Four reasons gas prices are about to fall fast

Gas prices are set to decline even without a release from the Strategic Petroleum Reserve. Temporary factors that have pushed up gas prices are now ending.

Mark Bugnaski/Kalamazoo Gazette/AP/File
In this August file photo, a man pumps gas into his van at a Speedway station in Kalamazoo, Mich. Last month, hurricane Isaac caused the biggest one-day jump in gasoline prices in 18 months, but several factors are poised to push gas prices back down.

While U.S. gasoline prices have been on the rise for the past two months — and are presently $0.15/gallon higher than they were a year ago — I expect that gasoline prices will start to fall rapidly in the weeks ahead. There are four reasons for this.

  • First is that the spike from Hurricane Isaac will be short-lived as damage to oil and gas infrastructure seems to be limited. Facilities will be back online relatively quickly.
  • Second is that summer driving season is at an end, and demand for gasoline will now decline.
  • Third, the transition to winter gasoline (explained in depth in Refining 101: Winter Gasoline and Why Summer Gasoline Means Higher Prices) begins on September 15th. This will both lower the cost and increase the supplies of gasoline.
  • Finally, the recent run-up in oil prices appears to be already priced into the cost of gasoline.

 
All of these factors point to the strong probability that gasoline prices will fall regardless of any government action between now and the election. Of course there are always factors that could trump these. More hurricanes that keep capacity offline, an outbreak of conflict with Iran, and the terrible accident at Venezuela’s 645,000 barrel-per-day Amuay refining complex are all factors that would work to increase prices. But taking everything into account, the safe bet seems to be that gasoline prices will fall just as they normally do in the fall.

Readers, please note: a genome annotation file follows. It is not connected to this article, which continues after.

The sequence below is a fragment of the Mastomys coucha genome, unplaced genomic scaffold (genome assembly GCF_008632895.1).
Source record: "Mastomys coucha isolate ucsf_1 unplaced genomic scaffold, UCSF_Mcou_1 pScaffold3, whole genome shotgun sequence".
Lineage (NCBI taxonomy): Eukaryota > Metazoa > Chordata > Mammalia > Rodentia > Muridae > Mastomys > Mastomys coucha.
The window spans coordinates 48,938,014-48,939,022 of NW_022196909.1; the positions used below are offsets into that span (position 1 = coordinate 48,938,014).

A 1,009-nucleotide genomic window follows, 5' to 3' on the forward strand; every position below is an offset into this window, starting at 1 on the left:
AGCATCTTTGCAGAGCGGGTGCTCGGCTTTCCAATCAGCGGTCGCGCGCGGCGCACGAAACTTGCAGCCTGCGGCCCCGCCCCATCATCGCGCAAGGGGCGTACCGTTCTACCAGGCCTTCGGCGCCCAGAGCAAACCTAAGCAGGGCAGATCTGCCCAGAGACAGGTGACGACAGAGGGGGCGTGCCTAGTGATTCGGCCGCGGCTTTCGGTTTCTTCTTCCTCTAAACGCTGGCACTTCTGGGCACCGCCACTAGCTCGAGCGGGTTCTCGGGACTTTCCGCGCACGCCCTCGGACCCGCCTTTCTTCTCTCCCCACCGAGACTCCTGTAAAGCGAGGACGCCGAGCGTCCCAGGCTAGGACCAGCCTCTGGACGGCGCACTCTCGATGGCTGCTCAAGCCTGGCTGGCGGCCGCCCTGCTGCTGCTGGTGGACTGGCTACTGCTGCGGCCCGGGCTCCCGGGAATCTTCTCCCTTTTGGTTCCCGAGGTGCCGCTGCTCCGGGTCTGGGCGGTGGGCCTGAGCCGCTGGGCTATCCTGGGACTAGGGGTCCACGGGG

This does not even take into account the likelihood that the Obama Administration will release more oil from the Strategic Petroleum Reserve. This will be the topic of my next column.

RELATED: World's most expensive countries for gasoline

You've read  of  free articles. Subscribe to continue.

Dear Reader,

About a year ago, I happened upon this statement about the Monitor in the Harvard Business Review – under the charming heading of “do things that don’t interest you”:

“Many things that end up” being meaningful, writes social scientist Joseph Grenny, “have come from conference workshops, articles, or online videos that began as a chore and ended with an insight. My work in Kenya, for example, was heavily influenced by a Christian Science Monitor article I had forced myself to read 10 years earlier. Sometimes, we call things ‘boring’ simply because they lie outside the box we are currently in.”

If you were to come up with a punchline to a joke about the Monitor, that would probably be it. We’re seen as being global, fair, insightful, and perhaps a bit too earnest. We’re the bran muffin of journalism.

But you know what? We change lives. And I’m going to argue that we change lives precisely because we force open that too-small box that most human beings think they live in.

The Monitor is a peculiar little publication that’s hard for the world to figure out. We’re run by a church, but we’re not only for church members and we’re not about converting people. We’re known as being fair even as the world becomes as polarized as at any time since the newspaper’s founding in 1908.

We have a mission beyond circulation, we want to bridge divides. We’re about kicking down the door of thought everywhere and saying, “You are bigger and more capable than you realize. And we can prove it.”

If you’re looking for bran muffin journalism, you can subscribe to the Monitor for $15. You’ll get the Monitor Weekly magazine, the Monitor Daily email, and unlimited access to CSMonitor.com.

QR Code to Four reasons gas prices are about to fall fast
Read this article in
https://www.csmonitor.com/Environment/Energy-Voices/2012/0910/Four-reasons-gas-prices-are-about-to-fall-fast
QR Code to Subscription page
Start your subscription today
https://www.csmonitor.com/subscribe